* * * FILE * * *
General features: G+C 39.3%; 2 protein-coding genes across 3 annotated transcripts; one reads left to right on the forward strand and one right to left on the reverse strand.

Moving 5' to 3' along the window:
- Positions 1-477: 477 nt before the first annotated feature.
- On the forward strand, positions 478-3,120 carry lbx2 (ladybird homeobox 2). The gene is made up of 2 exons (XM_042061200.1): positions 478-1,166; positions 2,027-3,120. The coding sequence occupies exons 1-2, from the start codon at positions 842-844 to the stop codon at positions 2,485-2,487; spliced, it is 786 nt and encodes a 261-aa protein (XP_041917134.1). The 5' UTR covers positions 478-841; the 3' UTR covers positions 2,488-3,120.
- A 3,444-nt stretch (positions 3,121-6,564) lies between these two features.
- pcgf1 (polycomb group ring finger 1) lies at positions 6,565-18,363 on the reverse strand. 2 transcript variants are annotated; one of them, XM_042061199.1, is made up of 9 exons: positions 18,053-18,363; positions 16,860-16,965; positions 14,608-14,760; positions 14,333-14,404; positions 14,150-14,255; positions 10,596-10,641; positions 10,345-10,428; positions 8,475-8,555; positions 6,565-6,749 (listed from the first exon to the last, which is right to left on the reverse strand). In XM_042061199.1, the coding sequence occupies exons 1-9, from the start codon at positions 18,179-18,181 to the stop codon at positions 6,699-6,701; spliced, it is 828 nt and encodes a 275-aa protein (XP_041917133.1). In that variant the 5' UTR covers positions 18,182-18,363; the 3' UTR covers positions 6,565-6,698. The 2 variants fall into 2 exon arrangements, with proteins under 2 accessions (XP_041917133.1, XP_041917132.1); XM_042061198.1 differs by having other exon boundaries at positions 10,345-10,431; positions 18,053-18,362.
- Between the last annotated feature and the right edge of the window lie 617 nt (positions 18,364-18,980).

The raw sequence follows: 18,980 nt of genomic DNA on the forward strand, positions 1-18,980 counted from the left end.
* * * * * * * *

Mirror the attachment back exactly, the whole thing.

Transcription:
General features: G+C 39.3%; 2 protein-coding genes across 3 annotated transcripts; one reads left to right on the forward strand and one right to left on the reverse strand.

Moving 5' to 3' along the window:
- Positions 1-477: 477 nt before the first annotated feature.
- On the forward strand, positions 478-3,120 carry lbx2 (ladybird homeobox 2). The gene is made up of 2 exons (XM_042061200.1): positions 478-1,166; positions 2,027-3,120. The coding sequence occupies exons 1-2, from the start codon at positions 842-844 to the stop codon at positions 2,485-2,487; spliced, it is 786 nt and encodes a 261-aa protein (XP_041917134.1). The 5' UTR covers positions 478-841; the 3' UTR covers positions 2,488-3,120.
- A 3,444-nt stretch (positions 3,121-6,564) lies between these two features.
- pcgf1 (polycomb group ring finger 1) lies at positions 6,565-18,363 on the reverse strand. 2 transcript variants are annotated; one of them, XM_042061199.1, is made up of 9 exons: positions 18,053-18,363; positions 16,860-16,965; positions 14,608-14,760; positions 14,333-14,404; positions 14,150-14,255; positions 10,596-10,641; positions 10,345-10,428; positions 8,475-8,555; positions 6,565-6,749 (listed from the first exon to the last, which is right to left on the reverse strand). In XM_042061199.1, the coding sequence occupies exons 1-9, from the start codon at positions 18,179-18,181 to the stop codon at positions 6,699-6,701; spliced, it is 828 nt and encodes a 275-aa protein (XP_041917133.1). In that variant the 5' UTR covers positions 18,182-18,363; the 3' UTR covers positions 6,565-6,698. The 2 variants fall into 2 exon arrangements, with proteins under 2 accessions (XP_041917133.1, XP_041917132.1); XM_042061198.1 differs by having other exon boundaries at positions 10,345-10,431; positions 18,053-18,362.
- Between the last annotated feature and the right edge of the window lie 617 nt (positions 18,364-18,980).

The raw sequence follows: 18,980 nt of genomic DNA on the forward strand, positions 1-18,980 counted from the left end.